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Hurricanes: Science and Society
Expendable Airborne Instruments
A critical piece of meteorological equipment used by both the Hurricane Hunters and NOAA hurricane aircraft is the Global Positioning System (GPS)-based dropwindsonde (dropsonde or sonde). Track forecast improvements on the order of 20% are obtained through the use of dropsonde data. The instruments are not only launched during surveillance missions, but are dropped into the windiest, rainiest, and most turbulent areas of tropical cyclones.Scientists often describe dropsondes as “Pringles cans with microprocessors and parachutes". The cylinder-shaped instrument is equipped with a high frequency radio and other sensing devices. Dropsondes are released from an aircraft about every 241.4 km (150 miles) over water. Up to four dropsondes can be deployed simultaneously. As the instrument(s) descends to the sea surface, it measures and relays to the parent aircraft a vertical profile of the atmosphere's temperature, humidity (dewpoint), and barometric pressure measurements, as well as wind data with 15 ft (5 m) vertical resolution and 2- 6 km/h (1-4 mph) accuracy. The dropsonde also receives GPS navigational signals from at least four GPS satellites and measures the Doppler shift of each signal. Measurements are taken and transmitted twice per second while the probe is in the air. Although the dropsonde is descending to the surface rapidly (a drop from 20,000 ft [6,096 m] lasts about 7 minutes), its descent is slowed and stabilized by a small parachute, which deploys immediately upon launch.

Images showing what a dropsonde looks like, how it is launched, and the data is delivers.
(left image) The dropsonde, one of the tools used by aircraft hurricane reconnaissance. This cylindrical package is packed with instruments that gather data such as wind speed and direction, humidity, barometric pressure and other readings, which it sends by radio back to the aircraft. Data collected from the dropsonde gives NHC forecasters a vertical profile of the storm. Image credit: U.S. Air Force Photo/Tech. Sgt. James B. Pritchett. (middle image) Staff Sgt. Shannon Smith prepares to launch a dropsonde from a WC-130J aircraft. Weather Reconnaissance Loadmasters, such as Sergeant Smith, launch dropsondes throughout the 10-12 hour flight, gathering data the Reservists provide to the NHC. Image credit: U.S. Air Force Photo/Tech. Sgt. James B. Pritchett. (right image) Analysis showing vertical slices of Hurricane Erin’s (2001) eye (data provided by a dropsonde launched from a NOAA Gulfstream jet). Red rings are lines of constant temperature (isotherms). The bull’s-eye structure at each level reveals that the closed, warm, eye extends to great heights, at least 36,000ft, even though Erin was rapidly weakening at the time these measurements were taken.

Other aircraft-launched expendable probes include Airborne eXpendable BathyThermographs (AXBTs), which are small floats or buoys that are dropped to the sea surface on parachutes. Once afloat, these instruments deploy long wires with thermistors (temperature sensors), transmitting ocean temperature versus depth as the thermistors sink through the water column (an important factor in determining the intensity a hurricane may reach).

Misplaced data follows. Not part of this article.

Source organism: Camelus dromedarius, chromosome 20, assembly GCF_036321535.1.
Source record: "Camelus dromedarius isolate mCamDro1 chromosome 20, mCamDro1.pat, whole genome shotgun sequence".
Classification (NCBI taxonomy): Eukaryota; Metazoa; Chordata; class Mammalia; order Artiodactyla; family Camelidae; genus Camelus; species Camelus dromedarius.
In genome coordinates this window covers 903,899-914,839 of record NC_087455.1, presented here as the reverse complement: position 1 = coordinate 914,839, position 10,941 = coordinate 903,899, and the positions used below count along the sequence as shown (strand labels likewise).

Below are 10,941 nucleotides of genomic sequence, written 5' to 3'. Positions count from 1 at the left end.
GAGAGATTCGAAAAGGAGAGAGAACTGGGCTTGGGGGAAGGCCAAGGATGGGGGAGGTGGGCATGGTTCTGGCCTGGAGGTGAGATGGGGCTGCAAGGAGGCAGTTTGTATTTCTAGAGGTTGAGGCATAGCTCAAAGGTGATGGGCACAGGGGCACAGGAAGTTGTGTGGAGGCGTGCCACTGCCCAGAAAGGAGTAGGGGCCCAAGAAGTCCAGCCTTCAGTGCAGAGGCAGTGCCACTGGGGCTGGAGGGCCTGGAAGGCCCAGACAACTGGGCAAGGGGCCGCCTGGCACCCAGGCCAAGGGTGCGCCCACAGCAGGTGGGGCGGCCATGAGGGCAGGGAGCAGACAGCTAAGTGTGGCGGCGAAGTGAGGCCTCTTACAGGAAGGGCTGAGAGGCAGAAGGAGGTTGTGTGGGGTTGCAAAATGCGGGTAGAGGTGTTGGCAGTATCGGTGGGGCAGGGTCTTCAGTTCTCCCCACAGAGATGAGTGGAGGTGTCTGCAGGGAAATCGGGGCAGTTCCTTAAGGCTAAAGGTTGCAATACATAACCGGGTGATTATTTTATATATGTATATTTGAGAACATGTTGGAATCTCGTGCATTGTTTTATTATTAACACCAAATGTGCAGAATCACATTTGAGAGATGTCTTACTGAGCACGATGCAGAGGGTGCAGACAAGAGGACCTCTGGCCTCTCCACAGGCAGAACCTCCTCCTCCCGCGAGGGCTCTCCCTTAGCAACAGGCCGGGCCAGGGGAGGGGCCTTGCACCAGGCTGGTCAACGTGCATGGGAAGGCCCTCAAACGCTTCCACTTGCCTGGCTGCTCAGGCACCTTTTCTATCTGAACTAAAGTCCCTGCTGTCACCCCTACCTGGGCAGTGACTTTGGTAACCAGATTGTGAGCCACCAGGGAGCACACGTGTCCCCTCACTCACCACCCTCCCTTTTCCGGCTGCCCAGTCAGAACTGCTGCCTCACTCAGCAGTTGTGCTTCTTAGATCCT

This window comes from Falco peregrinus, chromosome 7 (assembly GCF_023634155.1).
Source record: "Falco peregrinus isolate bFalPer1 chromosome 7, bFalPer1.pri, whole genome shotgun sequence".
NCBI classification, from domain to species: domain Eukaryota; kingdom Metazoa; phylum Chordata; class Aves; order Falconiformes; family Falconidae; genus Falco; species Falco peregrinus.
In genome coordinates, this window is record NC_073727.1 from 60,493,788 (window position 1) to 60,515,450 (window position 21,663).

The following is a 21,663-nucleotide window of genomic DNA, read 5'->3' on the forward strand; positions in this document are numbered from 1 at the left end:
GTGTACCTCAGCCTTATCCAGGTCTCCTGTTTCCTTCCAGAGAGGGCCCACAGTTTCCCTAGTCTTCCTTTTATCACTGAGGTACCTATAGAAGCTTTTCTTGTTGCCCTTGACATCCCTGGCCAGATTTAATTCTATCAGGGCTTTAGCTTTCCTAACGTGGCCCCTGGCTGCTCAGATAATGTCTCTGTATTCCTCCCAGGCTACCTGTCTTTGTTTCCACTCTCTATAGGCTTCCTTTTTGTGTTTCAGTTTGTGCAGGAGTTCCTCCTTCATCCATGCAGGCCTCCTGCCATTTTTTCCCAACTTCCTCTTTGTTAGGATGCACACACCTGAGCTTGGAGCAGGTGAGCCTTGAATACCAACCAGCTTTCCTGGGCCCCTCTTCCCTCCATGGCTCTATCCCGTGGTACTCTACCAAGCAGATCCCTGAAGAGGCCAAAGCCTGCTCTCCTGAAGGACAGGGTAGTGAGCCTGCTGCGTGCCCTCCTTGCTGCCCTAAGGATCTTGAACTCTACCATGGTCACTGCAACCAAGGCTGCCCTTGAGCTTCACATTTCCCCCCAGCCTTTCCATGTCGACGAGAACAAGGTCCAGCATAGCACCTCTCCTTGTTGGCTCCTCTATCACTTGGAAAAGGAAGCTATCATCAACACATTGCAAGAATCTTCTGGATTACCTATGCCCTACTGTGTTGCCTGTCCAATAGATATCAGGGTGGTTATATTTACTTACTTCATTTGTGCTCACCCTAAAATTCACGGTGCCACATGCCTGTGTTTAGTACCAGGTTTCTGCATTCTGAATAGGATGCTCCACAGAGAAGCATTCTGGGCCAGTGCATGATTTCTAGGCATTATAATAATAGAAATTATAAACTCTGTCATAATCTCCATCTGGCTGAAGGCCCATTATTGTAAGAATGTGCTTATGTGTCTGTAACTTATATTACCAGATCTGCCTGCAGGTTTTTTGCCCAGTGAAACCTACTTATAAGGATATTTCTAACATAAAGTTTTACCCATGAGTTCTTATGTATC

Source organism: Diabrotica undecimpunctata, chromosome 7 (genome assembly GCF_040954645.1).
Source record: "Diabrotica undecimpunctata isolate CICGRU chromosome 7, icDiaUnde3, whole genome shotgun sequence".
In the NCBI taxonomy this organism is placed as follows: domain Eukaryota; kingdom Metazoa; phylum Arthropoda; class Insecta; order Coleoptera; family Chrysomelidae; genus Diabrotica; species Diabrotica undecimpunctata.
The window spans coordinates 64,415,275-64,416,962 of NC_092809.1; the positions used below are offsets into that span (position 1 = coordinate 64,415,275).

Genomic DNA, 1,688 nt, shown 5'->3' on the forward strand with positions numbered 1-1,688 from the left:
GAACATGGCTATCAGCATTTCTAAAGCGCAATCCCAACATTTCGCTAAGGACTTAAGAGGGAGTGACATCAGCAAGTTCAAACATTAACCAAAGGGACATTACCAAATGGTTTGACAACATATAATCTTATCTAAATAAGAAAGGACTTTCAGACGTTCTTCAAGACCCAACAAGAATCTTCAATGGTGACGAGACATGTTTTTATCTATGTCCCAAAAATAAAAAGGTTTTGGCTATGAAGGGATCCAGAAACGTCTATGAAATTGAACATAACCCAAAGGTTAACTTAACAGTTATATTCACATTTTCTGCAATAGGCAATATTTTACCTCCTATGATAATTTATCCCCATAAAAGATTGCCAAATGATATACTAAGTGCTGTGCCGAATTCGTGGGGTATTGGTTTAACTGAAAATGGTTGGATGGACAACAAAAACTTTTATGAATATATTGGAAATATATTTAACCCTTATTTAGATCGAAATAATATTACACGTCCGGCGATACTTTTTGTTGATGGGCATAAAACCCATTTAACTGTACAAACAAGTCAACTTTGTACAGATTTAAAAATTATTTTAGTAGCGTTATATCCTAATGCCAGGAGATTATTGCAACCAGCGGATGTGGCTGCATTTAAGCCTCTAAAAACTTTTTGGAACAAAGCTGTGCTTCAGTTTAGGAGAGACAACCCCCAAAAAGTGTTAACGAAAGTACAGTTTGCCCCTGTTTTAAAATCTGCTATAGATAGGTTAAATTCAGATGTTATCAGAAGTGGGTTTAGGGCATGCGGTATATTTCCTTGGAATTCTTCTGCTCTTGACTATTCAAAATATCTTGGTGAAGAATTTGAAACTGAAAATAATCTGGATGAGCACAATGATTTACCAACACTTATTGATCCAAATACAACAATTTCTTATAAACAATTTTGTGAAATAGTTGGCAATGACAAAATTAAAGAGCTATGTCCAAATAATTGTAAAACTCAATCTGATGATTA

Images showing an AXBT instrument and how the instrument is launched.
Left: AXBT instrument. Right: Deployment of an AXBT. First, the AXBT drops from an aircraft and floats on the ocean surface. Next, the temperature probe is released and takes ocean temperature measurements as it sinks. Finally, the surface transmitter relays the ocean temperature profile to the aircraft. Images provided by the United States Coast Guard's International Ice Patrol.

Aircraft Expendable Current Probes (AXCPs) and Airborne Expendable Conductivity Temperature Depth probes (AXCTDs) can also be launched from reconnaissance aircraft. AXCPs measure horizontal ocean current velocity with depth (important for understanding heat transport and ocean dynamics) while AXCTDs measure ocean salinity and temperature with depth.

A Hurricane Hunters WC-130J aircraft drops an oceanic data buoy in advance of Hurricane Ike (2008).
A Hurricane Hunters WC-130J aircraft drops an oceanic data buoy in advance of Hurricane Ike (2008). Image courtesy of The Hurricane Hunters,

In addition to dropping expendable meteorological and oceanographic probes, reconnaissance aircraft may also drop packages of drifting weather buoys and/or subsurface floats. These instruments are usually deployed in advance of a hurricane to obtain key data on the air-sea interface during high sea states, including measurements of surface currents, the oceanic mixed layer, surface wave observations, and surface meteorological observations. Researchers usually place the buoys in the path of oncoming hurricanes and tropical storms, hoping the system will pass over the array that has been created.

These buoys, critical to measuring the air-sea interface, in addition to dropsondes and other probes, provide unprecedented data on hurricane characteristics necessary to further hurricane research and to improve hurricane forecasts.


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